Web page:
Yes, that's a Friends reference. And yes, I realize I am strange, but I'm not as strange as the flavors that Miss Rachel is putting into her chic black yogurt containers. Plum Honey Lavendar? Pink Grapefruit Lychee? Pomegranite Acai? Rachel is either off her rocker, or exceedingly brilliant.
Of course, since most geniuses (ahem, ME) are misunderstood and/or under appreciated in their own time, I am going to label Rachel exceedingly brilliant. Especially after trying both the Pomegranite Blueberry and Vanilla Chai flavors. The description on the carton doesn't lie -- these 150-160 calorie yogurts really are "Wickedly Delicious." Creamy, yet not too thick, the texture is smooth and seductive on the tongue, and there is no gross film at the top like some yogurts I know (ahem Dannon, ahem Yoplait, ahem Cascade). The Pomegranite Blueberry is tart and tangy -- a palate perker-upper for any morning of the week, while the Vanilla Chai is more subtle and understated -- fitting for it's descriptor as inspiring the consumer to "relax."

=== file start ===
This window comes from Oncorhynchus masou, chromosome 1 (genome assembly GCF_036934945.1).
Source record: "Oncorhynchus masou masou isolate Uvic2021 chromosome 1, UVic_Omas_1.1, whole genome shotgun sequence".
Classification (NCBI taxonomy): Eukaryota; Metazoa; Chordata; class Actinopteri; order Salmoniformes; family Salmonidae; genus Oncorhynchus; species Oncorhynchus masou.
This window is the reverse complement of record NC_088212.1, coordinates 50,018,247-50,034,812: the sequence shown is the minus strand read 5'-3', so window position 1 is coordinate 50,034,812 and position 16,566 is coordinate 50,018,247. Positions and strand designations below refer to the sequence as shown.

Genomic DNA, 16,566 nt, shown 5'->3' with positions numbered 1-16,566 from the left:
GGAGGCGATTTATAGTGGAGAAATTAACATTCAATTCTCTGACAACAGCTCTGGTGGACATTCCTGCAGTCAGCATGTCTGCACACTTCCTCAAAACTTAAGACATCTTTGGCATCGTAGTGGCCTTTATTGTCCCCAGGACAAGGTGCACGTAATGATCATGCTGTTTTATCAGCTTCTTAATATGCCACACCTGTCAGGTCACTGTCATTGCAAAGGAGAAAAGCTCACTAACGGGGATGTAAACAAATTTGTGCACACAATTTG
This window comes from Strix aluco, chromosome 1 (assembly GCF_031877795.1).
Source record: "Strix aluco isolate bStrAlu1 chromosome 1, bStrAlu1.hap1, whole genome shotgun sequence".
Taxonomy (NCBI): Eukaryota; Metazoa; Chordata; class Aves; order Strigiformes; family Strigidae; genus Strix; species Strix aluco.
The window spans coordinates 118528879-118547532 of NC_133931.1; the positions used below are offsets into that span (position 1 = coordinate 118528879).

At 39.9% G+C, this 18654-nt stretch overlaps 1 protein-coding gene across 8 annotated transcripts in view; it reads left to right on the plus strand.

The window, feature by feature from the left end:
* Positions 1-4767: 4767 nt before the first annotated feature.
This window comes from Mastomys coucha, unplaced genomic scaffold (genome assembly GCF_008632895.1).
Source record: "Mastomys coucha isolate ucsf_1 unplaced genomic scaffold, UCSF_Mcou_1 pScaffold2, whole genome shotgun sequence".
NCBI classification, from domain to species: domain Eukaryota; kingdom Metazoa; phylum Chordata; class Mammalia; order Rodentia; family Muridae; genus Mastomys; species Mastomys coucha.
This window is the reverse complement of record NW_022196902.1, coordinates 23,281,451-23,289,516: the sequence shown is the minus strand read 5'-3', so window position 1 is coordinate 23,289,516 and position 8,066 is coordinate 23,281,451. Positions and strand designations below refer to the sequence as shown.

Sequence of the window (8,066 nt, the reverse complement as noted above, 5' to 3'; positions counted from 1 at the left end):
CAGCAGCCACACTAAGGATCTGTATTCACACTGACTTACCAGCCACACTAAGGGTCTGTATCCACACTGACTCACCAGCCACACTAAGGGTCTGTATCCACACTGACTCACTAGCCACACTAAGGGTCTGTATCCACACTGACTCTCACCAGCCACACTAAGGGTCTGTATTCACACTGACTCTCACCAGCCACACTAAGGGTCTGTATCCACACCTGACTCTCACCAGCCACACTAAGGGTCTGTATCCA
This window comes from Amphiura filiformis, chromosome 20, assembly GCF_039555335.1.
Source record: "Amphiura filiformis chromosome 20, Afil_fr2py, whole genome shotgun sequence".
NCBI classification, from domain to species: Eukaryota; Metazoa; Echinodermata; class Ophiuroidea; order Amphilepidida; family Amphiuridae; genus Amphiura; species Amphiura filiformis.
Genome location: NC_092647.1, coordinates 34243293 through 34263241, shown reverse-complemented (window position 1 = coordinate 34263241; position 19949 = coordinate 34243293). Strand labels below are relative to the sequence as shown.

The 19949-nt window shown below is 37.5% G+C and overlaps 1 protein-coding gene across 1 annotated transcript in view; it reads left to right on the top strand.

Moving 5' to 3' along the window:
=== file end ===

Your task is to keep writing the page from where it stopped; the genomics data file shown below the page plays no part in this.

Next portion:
With my levels of neurosis I think I might need a few hundred cartons to achieve a state of Zen, but I'm willing to do the research to see if Rachel's yogurts can get me there. It's all in the name of good health right? Minimum daily calcium levels can't be achieved by Dreyer's Slow-Churned Mint Karaoke Coookie ice cream alone, nor should they be considering my recent forays into the freezer. Rachel's low fat yogurts are 100% natural with no artificial sweeteners, and contain 30% of the daily requirements for calcium, plus those fancy schmancy live and active cultures that promote healthy digestion. There's nothing wicked about that. (Unless you like giving your intestines heck in a hand basket.)
At $1.09 a carton at my local WeHo Whole Foods (it's close to $1.50 at Gelson's), Rachel's yogurts aren't exactly budgetter-friendly, but for a quality gal like her, it's a steal. Think of it as an investment in good health. I bet even Miss Aniston would approve of my most recent fridge friend.